Tuesday, January 23, 2018
You are hollering. Loud. A simple number. 18. Over and over. Your eyes are fixed on a number grid. You are not alone, there are 50 others screaming numbers; just not yours. Some try it with "here, here,...." No, you are not in Las Vegas at a roulette table, you are cramped around a wire cage west of San Antonio, in Big T's Roadhouse and you watch a chicken strut the grid. Finally, relief is here, the chicken sets a wet one on a number and that number wins. Wins, wins big, the whole pot.
That's how you experience "Chicken Shit Bingo." What started out at carnivals under tents, is still played in the country. Also known as "Chicken Drop" it actually has universal appeal, in the Alps furry cows do it on a gridded meadow, they call it "Cow Patty Bingo." But back to the fowl in St. Hedwig, where Big T's draws a big crowd every Sunday.
Whenever the band takes a break people rush to the pool table covered in a randomly numbered and gridded plywood top with a chicken wire cage on top of it. Two dollars gets you in and gives you "your number." And then the protagonist of the afternoon arrives. Shiny feathers, a comb reaching the sky. He knows it's his 15 minutes of fame to make you a loser or a winner.
Normally the 15 minutes get cut short - a mild laxative helps to keep the attention span at bay. Originally brought into Austin by Country musician Dale Watson, the by now worldwide famous Chicken droppings event, started around 2000 in Ginny Kalmbach's bar, "Ginny's Little Longhorn." She retired in 2013, new owner Dale and part of his family took over. Dale also bought Big T's in St. Hedwig. By now Dale left the central Texas area, sold his interest in both bars and moved to Memphis. So I assume there soon will be a "Chicken Shit Bingo" - maybe at Graceland? But the tradition in Austin and St. Hedwig goes on, after church and lunch you spend the afternoon at the bar, having a couple of cold ones and scream your numbers.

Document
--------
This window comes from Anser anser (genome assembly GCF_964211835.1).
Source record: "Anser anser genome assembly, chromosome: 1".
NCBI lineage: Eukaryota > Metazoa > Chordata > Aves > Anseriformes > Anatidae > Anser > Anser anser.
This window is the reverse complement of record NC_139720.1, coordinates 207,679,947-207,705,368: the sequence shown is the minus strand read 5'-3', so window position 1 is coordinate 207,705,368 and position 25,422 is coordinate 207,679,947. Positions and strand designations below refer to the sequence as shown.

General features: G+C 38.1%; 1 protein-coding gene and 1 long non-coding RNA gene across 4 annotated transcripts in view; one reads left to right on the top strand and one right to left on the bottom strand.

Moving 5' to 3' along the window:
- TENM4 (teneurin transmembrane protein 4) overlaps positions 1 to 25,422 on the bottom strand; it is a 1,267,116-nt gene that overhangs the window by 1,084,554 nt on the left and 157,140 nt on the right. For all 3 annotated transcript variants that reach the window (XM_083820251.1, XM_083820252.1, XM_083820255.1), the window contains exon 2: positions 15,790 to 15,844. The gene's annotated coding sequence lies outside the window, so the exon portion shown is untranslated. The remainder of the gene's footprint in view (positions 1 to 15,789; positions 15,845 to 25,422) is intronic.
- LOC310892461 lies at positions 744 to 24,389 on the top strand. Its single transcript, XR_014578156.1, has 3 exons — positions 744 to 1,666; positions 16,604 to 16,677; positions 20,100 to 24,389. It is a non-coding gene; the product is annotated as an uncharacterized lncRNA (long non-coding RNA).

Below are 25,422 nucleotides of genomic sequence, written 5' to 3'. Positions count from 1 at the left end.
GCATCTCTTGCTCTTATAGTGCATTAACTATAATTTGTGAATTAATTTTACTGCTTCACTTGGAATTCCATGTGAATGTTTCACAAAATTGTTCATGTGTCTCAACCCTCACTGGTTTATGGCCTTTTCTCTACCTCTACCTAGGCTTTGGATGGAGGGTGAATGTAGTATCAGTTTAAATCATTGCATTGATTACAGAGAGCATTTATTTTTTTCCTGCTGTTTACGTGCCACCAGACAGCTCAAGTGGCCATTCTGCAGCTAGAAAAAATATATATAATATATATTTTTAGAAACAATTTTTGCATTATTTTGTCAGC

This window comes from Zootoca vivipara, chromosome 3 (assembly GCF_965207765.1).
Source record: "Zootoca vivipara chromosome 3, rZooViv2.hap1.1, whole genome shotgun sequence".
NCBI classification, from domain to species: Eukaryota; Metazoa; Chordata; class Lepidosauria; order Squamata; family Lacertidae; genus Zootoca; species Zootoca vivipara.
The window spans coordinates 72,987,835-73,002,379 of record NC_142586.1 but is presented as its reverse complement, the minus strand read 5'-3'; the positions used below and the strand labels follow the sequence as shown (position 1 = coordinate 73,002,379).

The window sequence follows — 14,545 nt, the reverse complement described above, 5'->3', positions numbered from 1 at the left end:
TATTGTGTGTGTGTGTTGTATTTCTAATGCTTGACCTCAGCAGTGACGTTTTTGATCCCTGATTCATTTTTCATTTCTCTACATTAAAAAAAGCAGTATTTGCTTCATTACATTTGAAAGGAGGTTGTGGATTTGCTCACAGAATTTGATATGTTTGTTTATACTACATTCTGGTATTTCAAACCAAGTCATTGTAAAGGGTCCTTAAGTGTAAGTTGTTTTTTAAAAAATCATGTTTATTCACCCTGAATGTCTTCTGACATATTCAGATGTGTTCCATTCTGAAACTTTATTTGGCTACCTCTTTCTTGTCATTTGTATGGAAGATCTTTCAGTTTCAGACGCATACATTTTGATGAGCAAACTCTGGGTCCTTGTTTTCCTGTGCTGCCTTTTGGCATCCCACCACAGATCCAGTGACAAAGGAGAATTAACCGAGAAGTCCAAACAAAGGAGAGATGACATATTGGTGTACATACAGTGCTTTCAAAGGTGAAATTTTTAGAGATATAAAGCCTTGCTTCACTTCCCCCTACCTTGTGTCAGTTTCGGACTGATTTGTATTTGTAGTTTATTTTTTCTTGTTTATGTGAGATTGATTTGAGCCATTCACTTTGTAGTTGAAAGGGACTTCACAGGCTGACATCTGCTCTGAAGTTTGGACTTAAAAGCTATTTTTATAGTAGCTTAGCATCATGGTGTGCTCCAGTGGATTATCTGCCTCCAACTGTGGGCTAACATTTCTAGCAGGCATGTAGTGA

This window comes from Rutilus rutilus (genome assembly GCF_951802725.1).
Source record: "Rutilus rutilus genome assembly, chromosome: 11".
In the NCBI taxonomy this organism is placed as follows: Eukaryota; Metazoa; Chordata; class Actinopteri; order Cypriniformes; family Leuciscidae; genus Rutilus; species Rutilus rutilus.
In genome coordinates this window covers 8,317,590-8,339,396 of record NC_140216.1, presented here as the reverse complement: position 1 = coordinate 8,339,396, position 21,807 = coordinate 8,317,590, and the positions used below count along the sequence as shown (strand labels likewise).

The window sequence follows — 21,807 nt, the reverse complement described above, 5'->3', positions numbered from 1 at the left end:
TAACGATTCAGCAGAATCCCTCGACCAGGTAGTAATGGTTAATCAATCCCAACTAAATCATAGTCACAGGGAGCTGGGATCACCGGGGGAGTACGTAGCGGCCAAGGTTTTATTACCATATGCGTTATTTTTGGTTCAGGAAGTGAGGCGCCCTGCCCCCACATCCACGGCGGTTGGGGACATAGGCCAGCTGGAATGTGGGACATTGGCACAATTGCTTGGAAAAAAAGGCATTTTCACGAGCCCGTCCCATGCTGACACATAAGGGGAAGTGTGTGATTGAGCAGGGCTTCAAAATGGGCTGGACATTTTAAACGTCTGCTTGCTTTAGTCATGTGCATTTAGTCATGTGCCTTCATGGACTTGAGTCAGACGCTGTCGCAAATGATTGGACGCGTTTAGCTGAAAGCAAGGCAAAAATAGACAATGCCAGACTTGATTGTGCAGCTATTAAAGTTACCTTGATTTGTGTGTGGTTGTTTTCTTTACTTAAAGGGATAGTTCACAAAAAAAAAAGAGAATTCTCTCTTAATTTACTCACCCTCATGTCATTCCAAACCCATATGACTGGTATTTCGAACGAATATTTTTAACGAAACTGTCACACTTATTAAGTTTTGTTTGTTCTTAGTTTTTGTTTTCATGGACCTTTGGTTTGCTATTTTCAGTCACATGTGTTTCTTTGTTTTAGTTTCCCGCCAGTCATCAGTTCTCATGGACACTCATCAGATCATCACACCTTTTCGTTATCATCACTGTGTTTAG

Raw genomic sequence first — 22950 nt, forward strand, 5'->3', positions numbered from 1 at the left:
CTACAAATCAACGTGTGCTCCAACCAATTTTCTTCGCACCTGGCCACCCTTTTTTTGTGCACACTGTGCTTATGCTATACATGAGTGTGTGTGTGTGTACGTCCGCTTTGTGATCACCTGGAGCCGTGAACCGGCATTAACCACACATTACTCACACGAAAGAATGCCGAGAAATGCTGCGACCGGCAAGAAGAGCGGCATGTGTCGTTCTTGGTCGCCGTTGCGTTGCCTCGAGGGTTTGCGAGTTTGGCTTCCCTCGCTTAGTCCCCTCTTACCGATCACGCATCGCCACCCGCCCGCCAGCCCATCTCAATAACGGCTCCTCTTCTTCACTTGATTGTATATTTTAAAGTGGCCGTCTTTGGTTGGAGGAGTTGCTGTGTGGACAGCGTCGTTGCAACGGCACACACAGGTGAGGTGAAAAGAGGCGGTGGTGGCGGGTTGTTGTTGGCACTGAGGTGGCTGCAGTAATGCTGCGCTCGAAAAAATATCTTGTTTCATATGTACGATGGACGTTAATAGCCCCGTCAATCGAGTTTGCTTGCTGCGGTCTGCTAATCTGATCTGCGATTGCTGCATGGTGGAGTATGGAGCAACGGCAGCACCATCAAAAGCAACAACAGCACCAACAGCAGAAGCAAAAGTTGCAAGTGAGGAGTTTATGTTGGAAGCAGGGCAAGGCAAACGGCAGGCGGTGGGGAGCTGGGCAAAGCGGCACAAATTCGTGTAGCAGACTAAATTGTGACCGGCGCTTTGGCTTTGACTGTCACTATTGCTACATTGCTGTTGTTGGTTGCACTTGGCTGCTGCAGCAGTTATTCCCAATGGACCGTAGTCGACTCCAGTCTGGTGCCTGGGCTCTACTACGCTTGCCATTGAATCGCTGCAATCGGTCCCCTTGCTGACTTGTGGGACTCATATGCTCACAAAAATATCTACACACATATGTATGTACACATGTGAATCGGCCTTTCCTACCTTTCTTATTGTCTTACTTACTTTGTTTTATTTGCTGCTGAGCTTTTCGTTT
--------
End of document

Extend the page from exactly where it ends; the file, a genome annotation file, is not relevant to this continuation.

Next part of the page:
And when relief comes, I heard more than one patron shout "shit," not to encourage the barnyard fowl, but realizing that they just lost. 5 won the pot, 18 the sneer. Glad there is another round of playing the next time the band takes a break. Let's get a beer and dance to the band like the dickens to the West Texas Waltz.
Wednesday, January 10, 2018
A blog or at least the newsletter I try to read every day comes from Earth & Sky, many of you may know from NPR. Their daily look up into the stars, planets, constellations and other astronomical happenings are a little guide, of what I may expect during the night hours.
Today's newsletter featured the atmospheric phenomenon of a sun pillar (light pillar), who form when the sunlight is reflected from millions of drifting hexagonal ice crystals are in the air. These pillars may reach upwards or downwards normally with a low sitting sun at dawn or dusk and may reach 5 to 10 or even more degrees up or down.
If the light stems from other sources like the moon or streetlights they are called light pillars - you may have seen them, especially in winter night landscape photography.
The website Atmospheric Optics also taught me the difference between rays and pillars; rays are normally visible when the sunlight is scattered because of dust, aerosols or moisture droplets.
Sources: amu communications photo, Atmospheric Optics, Earth & Sky
The photo on top is available for commercial use through Dispatch Press Images.
Saturday, December 23, 2017
|Monarch butterfly (Danaus plexippus) clinging to a Cowpen Daisy (Verbesina encelioides).|
Somehow I missed them for two years. Not the Monarchs (Danaus plexippus) which I could find all over the 17 acres, but that single spot of Cowpen Daisies (Verbesina encelioides) right on the fence to our neighbor. Venturing out in mid-October they were still in full bloom with clusters of late migrating Monarchs clinging to the blooms like cars in line to fill up at a Buckee's gas station next to the highway, destination Mexico.